If you have more time and resources available, it pays to build your IT infrastructure so that you can support at least some cloud SaaS products, so you can say yes at least some of the time.
2. Explain the cyber security risks associated with common behaviors
Did you know that many workers use the same password for everything? OR write down their passwords and stick them in a notebook, on their computers or (worse) store them in a Word file on their computer?
And this sort of behavior that creates cyber security risks isn’t exactly difficult to understand. Workers are busy, and they don’t want to spend time doing stuff like double logins or to change their passwords all the time (or trying to remember what their passwords are!)
But if IT teams make an effort to explain why and create awareness about the very real risk of cyber security risks, then people are a lot more likely to comply with more stringent security requirements. Remember: even though you can dictate security policy, it’s a lot more effective if everyone is actually on board rather than just going through the motions.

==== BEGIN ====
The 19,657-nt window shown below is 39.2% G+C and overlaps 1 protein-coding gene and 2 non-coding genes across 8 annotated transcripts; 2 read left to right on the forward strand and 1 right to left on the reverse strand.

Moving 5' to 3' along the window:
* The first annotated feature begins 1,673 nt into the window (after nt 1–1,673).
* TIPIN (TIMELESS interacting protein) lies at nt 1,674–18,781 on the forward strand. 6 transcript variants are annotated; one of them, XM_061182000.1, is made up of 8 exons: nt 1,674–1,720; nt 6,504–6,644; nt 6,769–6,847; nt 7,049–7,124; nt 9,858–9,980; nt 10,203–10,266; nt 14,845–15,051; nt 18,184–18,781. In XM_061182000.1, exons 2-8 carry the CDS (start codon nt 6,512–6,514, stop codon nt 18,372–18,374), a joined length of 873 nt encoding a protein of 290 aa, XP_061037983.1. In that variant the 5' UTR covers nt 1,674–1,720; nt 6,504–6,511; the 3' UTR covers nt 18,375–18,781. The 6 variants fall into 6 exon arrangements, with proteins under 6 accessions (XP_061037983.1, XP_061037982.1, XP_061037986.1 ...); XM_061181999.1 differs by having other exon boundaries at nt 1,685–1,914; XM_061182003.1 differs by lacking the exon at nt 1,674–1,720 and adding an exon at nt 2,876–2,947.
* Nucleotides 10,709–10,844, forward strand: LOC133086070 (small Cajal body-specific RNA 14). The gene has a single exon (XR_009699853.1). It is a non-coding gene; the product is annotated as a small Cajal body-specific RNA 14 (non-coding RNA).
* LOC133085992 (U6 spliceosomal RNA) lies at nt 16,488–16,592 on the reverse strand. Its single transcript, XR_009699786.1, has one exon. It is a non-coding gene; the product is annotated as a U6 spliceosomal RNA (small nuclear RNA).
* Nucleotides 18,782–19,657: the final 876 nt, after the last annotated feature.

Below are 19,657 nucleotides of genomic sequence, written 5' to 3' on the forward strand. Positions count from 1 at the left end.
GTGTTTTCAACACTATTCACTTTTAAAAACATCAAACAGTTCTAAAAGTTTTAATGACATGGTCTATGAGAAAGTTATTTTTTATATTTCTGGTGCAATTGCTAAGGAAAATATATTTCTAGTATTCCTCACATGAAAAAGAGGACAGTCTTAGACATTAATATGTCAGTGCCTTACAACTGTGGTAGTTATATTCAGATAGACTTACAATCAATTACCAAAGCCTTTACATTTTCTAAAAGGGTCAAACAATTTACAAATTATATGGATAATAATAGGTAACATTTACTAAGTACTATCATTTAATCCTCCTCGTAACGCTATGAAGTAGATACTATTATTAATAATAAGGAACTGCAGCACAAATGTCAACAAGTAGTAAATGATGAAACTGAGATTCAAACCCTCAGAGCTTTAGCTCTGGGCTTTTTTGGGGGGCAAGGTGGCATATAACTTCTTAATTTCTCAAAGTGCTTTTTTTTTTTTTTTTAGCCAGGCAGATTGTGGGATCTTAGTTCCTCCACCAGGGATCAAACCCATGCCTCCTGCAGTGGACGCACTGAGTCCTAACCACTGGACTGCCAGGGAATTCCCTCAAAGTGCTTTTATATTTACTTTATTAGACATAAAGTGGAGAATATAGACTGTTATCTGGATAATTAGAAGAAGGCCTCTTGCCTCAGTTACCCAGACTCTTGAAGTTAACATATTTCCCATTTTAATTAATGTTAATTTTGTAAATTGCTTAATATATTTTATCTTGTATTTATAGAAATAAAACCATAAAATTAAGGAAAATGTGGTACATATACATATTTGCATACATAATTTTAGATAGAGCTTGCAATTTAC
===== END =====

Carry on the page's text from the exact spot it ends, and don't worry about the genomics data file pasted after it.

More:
3. Focus your security energy where it’s needed most
Finally, the best thing you can do for your security and the keeping your network secure from your employees is to focus your energy where it’s most needed. Building MORE security around set pieces of your network and letting most of the network stay at a more functional level will increase your safety and reduce the friction between the IT teams and employees.
This compromise means that you get a high level of security, and they get to do their jobs faster and easier.
Getting your team to take cyber security risks seriously doesn’t have to be an uphill battle. By making small changes, you can shift how your employees think about security, and thus make your whole network safer.
Bot Traffic Report 2016
Bot traffic report infographics
The following Infographics was published by our partner Imperva Incapsula. Interesting trends concerning the bot traffic and its evolution.
Steve E. Driz, I.S.P., ITCP